Obituaries | In Memory of
Obituaries, In Memory of
Mrs. Dora Heflin Remembered at GSC
A portrait of Dora Heflin during her time as GSC first lady
GLENVILLE, WV - Former Glenville State College First Lady Dora Morgan Heflin is being remembered on the GSC campus after passing away at her Morgantown, West Virginia home on Monday, May 30. She and her husband Dr. Harry B. Heflin served the college with distinction as first lady and president from 1947 to 1964. She was 103.
Mrs. Heflin received her Standard Normal from Glenville State Teachers College in 1934 and her Bachelor of Arts degree from Glenville State in 1953. She was held in high regard by the students, faculty, and staff that knew her during her tenure as first lady. On campus, the Dora Heflin Garden was named in her honor at a ceremony held in 2002. The garden memorializes current and former first ladies of the college.
Dr. Heflin proceeded her in death in 2006. The Heflins have one son, Dr. B. Morgan Heflin, two grandsons, Dr. Michael B. Heflin and Dr. Gregory S. Heflin, and several great-grandchildren.
Mrs. Heflin is photographed in her Morgantown home during a 2013 interview
(Photo Courtesy Elizabeth Roth | New South Media)
“The Glenville State College community is saddened by the loss of Mrs. Heflin. She and her husband were icons at GSC for many years and our state is indeed poorer for having lost them. The Heflins were truly such humble and gracious people who will certainly be missed. Betsy and I, as well as others on campus and in the community who knew Mrs. Heflin, extend our sympathies to the family,” said Glenville State College President Dr. Peter Barr.
Friends will be received at Wesley United Methodist Church at 503 North High Street in Morgantown on Friday, June 03 from 11:00 a.m. until the time of the funeral service at 1:00 p.m. with Rev. Dr. Randall Flanagan officiating. Interment will be held Saturday, June 4 at noon at the I.O.O.F. Cemetery in St. Mary’s, West Virginia.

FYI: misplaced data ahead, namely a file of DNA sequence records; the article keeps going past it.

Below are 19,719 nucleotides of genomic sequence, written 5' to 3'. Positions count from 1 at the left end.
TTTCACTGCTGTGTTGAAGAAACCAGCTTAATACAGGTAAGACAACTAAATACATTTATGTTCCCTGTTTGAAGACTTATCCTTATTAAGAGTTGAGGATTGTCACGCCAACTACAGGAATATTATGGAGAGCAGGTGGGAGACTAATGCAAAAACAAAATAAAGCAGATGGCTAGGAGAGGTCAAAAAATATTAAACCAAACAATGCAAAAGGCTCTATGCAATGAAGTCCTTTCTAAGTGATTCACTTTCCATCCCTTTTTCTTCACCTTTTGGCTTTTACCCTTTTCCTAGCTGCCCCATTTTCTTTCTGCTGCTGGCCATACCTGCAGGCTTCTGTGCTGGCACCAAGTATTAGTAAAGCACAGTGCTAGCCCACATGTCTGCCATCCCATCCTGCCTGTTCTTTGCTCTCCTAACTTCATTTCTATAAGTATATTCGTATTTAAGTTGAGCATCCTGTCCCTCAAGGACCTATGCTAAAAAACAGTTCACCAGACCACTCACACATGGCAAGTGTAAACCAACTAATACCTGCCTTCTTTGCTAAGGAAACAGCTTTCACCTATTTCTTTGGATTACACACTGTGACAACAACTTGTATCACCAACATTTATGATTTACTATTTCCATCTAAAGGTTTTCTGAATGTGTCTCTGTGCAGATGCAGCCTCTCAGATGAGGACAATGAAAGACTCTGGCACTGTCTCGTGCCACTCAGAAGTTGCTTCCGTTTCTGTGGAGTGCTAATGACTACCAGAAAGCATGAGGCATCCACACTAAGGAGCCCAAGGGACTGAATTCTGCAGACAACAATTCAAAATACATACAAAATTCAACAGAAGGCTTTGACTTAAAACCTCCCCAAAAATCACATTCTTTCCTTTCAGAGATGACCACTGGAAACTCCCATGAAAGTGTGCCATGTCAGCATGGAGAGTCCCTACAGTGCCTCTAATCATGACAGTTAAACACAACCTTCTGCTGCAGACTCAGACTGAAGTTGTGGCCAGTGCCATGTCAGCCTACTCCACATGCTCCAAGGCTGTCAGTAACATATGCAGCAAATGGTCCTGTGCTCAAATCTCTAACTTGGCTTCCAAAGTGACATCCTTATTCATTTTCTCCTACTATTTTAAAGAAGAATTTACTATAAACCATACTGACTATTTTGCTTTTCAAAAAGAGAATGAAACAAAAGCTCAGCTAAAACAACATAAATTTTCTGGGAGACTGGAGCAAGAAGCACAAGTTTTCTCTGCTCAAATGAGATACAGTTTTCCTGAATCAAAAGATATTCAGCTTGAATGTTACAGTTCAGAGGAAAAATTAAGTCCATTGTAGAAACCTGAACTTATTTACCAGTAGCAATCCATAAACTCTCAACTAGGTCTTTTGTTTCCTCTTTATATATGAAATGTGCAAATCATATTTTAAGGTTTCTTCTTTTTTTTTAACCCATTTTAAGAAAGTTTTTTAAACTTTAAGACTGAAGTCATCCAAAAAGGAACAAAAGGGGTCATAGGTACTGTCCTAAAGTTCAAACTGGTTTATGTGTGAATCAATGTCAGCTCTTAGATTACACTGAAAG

In lieu of flowers, donations may be made to Glenville State College Foundation, Heflin Family Scholarship Fund, 200 High Street, Glenville, WV 26351; Wesley United Methodist Church, 503 N. High Street, Morgantown, WV 26505; or Harry B. and Dora Morgan Heflin Scholarship Fund, c/o WVU Foundation, PO Box 1650, Morgantown, WV 26507.
Ten Years Of Somber Reflection: WVU Faculty, Staff Recall Sago Mine Disaster
MORGANTOWN, WV — One of the worst mining disasters ever in the United States rocked a tiny community about an hour-and-a-half south of Morgantown 10 years ago.
In a flash, Sago, an unincorporated, unassuming and picturesque town nestled along the banks of the Buckhannon River, became an international epicenter.
Hundreds of reporters, camera crews and satellite trucks from around the country descended upon the Upshur County community to report on the tragedy that arose from the pit of one of the most dangerous professions - an
explosion that trapped 13 coal miners in the Sago Mine on January 02, 2006.
After two days of prayers, weariness and anxiety, only one of the 13 miners came out alive.
As we embark on the 10th anniversary of the disaster, West Virginia University experts are
available to reflect and discuss the issues - ranging from mine safety, legal ramifications, emergency response, trauma care and media coverage - related to the tragedy.
The decade has seen its share of improvements in the mining field, yet there’s still work to do.
The mining industry
Mine disasters such as Sago helped lead to the formation of a key component of WVU’s Mining Extension program - the opening of a simulated underground coal mine in 2009. The WVU facility, located at the Academy for Mine Training and Energy Technologies in Core, was unique when it opened as the only facility in the state to offer live fire training in an underground atmosphere. This effort was a collaboration of mining companies, state entities and various vendors across the country.
But the Mining Extension program’s dedication to the safety of coal miners is not some new, run-of-the-mill mission statement. In 2014, the program itself, housed in the Benjamin M. Statler College of Engineering and Mineral Resources, celebrated its 100th anniversary of providing hands-on safety and health instruction to members of the mining industry. The program has worked cooperatively with state and federal agencies, academic departments at WVU, mining associations, labor and mining companies in West Virginia and across the country.